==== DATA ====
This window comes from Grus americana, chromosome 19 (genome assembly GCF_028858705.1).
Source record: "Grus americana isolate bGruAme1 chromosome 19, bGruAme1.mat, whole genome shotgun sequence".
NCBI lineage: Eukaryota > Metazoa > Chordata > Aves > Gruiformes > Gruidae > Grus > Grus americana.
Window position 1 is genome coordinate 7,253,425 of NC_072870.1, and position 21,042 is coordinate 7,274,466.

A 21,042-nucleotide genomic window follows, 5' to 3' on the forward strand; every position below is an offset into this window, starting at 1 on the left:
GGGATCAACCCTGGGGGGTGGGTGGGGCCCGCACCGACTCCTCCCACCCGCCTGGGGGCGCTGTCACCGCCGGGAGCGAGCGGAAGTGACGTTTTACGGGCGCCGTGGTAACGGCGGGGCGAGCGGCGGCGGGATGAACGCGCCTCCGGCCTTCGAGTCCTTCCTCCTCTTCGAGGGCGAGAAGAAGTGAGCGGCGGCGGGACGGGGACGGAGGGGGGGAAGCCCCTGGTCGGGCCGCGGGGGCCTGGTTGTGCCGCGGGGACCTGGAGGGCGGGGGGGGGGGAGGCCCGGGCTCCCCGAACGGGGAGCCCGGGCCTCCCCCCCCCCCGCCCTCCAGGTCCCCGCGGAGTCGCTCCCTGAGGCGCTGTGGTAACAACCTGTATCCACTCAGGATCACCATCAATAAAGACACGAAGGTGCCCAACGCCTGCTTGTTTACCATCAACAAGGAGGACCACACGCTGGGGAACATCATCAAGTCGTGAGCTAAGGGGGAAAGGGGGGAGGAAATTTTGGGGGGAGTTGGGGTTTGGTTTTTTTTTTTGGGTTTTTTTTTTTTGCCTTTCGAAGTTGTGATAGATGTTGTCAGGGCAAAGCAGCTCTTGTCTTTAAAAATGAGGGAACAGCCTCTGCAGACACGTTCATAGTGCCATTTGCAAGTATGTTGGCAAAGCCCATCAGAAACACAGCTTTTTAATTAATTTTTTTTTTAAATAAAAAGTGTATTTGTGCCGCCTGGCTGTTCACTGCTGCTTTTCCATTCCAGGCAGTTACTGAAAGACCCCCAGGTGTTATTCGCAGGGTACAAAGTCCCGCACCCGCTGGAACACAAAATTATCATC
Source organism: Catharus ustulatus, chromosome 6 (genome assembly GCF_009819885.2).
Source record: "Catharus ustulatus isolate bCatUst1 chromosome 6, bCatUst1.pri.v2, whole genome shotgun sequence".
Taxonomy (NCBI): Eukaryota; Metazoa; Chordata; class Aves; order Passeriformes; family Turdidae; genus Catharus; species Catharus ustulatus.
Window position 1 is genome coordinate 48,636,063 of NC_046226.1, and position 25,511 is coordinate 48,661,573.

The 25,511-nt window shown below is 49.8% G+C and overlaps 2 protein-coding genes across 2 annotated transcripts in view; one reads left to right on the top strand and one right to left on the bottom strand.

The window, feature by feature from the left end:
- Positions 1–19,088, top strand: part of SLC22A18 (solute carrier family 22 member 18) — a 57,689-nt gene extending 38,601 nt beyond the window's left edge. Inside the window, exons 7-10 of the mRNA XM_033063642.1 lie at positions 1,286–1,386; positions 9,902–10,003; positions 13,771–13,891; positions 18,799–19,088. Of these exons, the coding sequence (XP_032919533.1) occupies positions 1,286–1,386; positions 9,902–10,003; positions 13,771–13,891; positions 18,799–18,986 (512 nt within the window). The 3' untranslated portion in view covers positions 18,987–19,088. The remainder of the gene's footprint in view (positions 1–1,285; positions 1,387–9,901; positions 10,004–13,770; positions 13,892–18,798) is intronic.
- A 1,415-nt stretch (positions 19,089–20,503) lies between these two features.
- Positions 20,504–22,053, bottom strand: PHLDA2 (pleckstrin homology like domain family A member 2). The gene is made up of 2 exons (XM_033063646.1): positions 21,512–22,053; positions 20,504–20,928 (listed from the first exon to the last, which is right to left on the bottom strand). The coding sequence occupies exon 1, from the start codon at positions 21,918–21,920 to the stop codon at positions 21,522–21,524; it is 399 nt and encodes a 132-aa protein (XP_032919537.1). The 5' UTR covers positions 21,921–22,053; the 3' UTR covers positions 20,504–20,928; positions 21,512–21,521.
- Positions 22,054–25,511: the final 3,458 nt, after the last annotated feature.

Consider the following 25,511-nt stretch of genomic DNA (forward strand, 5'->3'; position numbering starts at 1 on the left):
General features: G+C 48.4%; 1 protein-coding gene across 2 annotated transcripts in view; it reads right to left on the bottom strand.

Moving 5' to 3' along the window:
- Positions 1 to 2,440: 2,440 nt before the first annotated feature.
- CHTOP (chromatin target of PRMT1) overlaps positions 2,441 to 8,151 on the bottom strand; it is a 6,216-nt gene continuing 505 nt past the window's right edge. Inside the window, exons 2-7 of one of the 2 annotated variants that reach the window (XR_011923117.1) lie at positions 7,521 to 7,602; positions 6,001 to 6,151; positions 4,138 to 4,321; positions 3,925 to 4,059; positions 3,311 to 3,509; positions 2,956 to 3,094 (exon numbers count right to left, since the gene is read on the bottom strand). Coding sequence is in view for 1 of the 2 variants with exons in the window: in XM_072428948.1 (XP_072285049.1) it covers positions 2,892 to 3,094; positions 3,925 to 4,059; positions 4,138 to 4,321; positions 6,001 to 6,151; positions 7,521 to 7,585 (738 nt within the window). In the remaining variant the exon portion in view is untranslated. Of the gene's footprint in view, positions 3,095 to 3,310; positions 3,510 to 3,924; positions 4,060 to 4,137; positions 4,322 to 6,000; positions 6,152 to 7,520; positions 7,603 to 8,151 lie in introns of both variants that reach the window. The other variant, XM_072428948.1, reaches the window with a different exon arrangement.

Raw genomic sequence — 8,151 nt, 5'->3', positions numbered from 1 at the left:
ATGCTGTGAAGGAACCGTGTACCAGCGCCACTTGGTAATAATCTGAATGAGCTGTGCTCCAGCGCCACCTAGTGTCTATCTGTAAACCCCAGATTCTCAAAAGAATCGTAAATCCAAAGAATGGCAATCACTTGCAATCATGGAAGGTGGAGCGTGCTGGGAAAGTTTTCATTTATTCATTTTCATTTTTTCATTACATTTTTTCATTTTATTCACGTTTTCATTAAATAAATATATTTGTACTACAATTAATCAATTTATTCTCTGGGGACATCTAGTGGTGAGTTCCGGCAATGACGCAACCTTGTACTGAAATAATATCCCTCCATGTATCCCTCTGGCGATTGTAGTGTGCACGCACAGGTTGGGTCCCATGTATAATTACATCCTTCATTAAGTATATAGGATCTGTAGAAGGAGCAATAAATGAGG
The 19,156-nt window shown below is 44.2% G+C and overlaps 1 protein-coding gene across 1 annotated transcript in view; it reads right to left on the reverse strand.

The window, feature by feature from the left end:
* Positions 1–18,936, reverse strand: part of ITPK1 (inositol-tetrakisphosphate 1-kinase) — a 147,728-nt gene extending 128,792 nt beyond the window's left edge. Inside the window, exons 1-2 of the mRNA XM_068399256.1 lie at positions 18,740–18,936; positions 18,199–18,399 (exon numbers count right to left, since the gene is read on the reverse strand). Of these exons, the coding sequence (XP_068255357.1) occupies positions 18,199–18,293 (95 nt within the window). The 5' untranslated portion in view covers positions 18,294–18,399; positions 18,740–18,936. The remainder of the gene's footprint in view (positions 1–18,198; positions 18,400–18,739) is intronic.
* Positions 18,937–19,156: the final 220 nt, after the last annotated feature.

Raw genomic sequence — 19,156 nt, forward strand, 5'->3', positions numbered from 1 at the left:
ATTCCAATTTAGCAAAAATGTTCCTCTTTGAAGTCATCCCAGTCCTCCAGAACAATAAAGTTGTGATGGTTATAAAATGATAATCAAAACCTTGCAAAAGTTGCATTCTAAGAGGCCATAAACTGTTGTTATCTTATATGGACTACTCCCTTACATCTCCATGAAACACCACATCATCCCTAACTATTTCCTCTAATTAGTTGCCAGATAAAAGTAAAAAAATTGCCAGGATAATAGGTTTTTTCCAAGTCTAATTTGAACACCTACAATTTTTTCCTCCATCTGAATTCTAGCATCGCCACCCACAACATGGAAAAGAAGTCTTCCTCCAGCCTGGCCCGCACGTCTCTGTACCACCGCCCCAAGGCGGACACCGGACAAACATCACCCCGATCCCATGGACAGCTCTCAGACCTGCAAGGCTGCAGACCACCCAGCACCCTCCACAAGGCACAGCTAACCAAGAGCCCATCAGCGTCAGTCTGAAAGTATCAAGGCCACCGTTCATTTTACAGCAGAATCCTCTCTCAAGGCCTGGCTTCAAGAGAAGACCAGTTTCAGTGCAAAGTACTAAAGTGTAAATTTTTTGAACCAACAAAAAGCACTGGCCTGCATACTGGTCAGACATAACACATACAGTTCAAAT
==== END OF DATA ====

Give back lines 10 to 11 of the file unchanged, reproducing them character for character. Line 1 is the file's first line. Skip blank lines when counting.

Window position 1 is genome coordinate 48,636,063 of NC_046226.1, and position 25,511 is coordinate 48,661,573.

The 25,511-nt window shown below is 49.8% G+C and overlaps 2 protein-coding genes across 2 annotated transcripts in view; one reads left to right on the top strand and one right to left on the bottom strand.